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The Century Foundation, in partnership with the United Brotherhood of Carpenters has released a study about misclassification in the construction industry and the numbers are not good.
Using national and state-by-state data, the study shows that in the seven states where the North Atlantic States Regional Council of Carpenters operates, an estimated 230,000 construction workers are illegally misclassified, the cost to taxpayers is more than $1.16 billion and the savings to contractors who cheat is $1.8 billion.
“The construction industry is awash in worker misclassification, a practice that hurts workers, honest employers, and local governments alike,” said Century Foundation Fellow and co-author of the report Laura Valle-Gutierrez. “Misclassification denies construction workers their legal rights and shortchanges these workers by $12 billion a year in lost wages and benefits nationwide. Misclassification also puts law-abiding employers at a significant cost disadvantage and amounts to tax fraud by corporations that skirt the law.”
Through Tax Fraud Days of Action and other efforts, union carpenters have called for better laws, improved collaboration between overlapping agencies and stricter enforcement and punishment. The latest study–with both national and state-by-state information based on multiple data sets–backs up the contention that action is long overdue.
Researchers emphasize that their estimates “likely under-count the extent of worker misclassification in the construction industry” because of the inability to include workers who simply don’t show up in records because they are completely off the books.
Nationwide, between 1.1 and 2.1 million construction workers were misclassified or paid off the books – 10 to 19 percent of the construction industry’s workforce – cheating their workers by more than $12 billion a year from a combination of underpaying them on wages and shortchanging them on contributions for legally required benefits and nationwide costing taxpayers between $5 and $10 billion per year.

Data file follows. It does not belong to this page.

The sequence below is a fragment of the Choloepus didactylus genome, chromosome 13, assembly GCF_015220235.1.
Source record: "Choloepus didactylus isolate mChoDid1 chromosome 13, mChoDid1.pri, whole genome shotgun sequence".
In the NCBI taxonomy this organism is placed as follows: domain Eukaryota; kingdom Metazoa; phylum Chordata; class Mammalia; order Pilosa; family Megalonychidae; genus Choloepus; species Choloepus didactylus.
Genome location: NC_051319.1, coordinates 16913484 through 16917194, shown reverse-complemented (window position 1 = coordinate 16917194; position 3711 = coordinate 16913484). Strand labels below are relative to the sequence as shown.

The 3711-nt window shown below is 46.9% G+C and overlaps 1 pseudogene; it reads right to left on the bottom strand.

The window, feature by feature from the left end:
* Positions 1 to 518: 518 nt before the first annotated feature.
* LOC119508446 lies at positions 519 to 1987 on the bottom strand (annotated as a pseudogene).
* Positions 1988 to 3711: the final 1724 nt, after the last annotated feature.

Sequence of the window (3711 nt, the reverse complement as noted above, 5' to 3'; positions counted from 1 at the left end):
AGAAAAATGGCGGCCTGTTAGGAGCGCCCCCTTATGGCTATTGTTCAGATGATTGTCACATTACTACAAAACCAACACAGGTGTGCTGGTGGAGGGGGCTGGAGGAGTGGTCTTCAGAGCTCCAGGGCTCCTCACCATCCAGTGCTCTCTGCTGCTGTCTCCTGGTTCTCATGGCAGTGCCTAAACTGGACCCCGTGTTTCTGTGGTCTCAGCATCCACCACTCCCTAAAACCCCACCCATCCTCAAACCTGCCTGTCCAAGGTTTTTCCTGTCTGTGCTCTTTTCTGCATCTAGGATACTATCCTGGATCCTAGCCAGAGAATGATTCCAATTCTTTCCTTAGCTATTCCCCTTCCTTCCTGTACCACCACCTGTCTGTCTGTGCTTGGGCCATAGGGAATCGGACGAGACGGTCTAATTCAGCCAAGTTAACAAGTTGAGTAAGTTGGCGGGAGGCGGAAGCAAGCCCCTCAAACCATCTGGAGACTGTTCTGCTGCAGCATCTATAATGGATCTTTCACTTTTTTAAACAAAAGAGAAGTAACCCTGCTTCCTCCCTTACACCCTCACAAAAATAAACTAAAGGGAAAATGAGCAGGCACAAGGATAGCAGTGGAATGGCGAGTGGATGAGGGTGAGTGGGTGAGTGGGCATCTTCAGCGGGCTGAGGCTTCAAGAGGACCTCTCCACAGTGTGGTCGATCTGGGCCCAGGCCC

“This groundbreaking study reveals the shocking reality that hundreds of thousands of construction workers throughout our region face,” said Director of Organizing Noel Xavier. “Unscrupulous employers undermining the rights and protections owed to them that comes with a heavy toll to the workforce and our economy. Every worker should be afforded the dignity, benefits, and protections they rightfully deserve, and that’s why enforcement agents have to start treating misclassification as the crime that is and investing in better enforcement.”
Employers have a legal obligation to provide various benefits and protections to their employees and pay certain taxes on their behalf. But when employers misclassify workers as independent contractors, they can significantly cut their labor costs because they avoid those obligations. Workers misclassified as independent contractors are generally not protected by laws against sex, race, and age discrimination or sexual harassment.
“Misclassification is an intentional decision by employers to deprive workers of fair wages, benefits, and protections. No industry is immune from corruption, abuse, and illegal labor practices,” said Connecticut Attorney General William Tong. “This important report underscores what we hear from workers every day—misclassification, wage theft, and worker exploitation is a serious problem in the construction industry here in Connecticut and across the nation. It is one of the reasons we expanded our Connecticut False Claims Act earlier this year, and why I have joined with attorneys general across the country calling for strong, unambiguous federal labor laws and robust enforcement.”
The Century Foundation is a progressive, independent think tank that conducts research, develops solutions, and drives policy change to make people’s lives better. They are based in New York, with an office in Washington, D.C.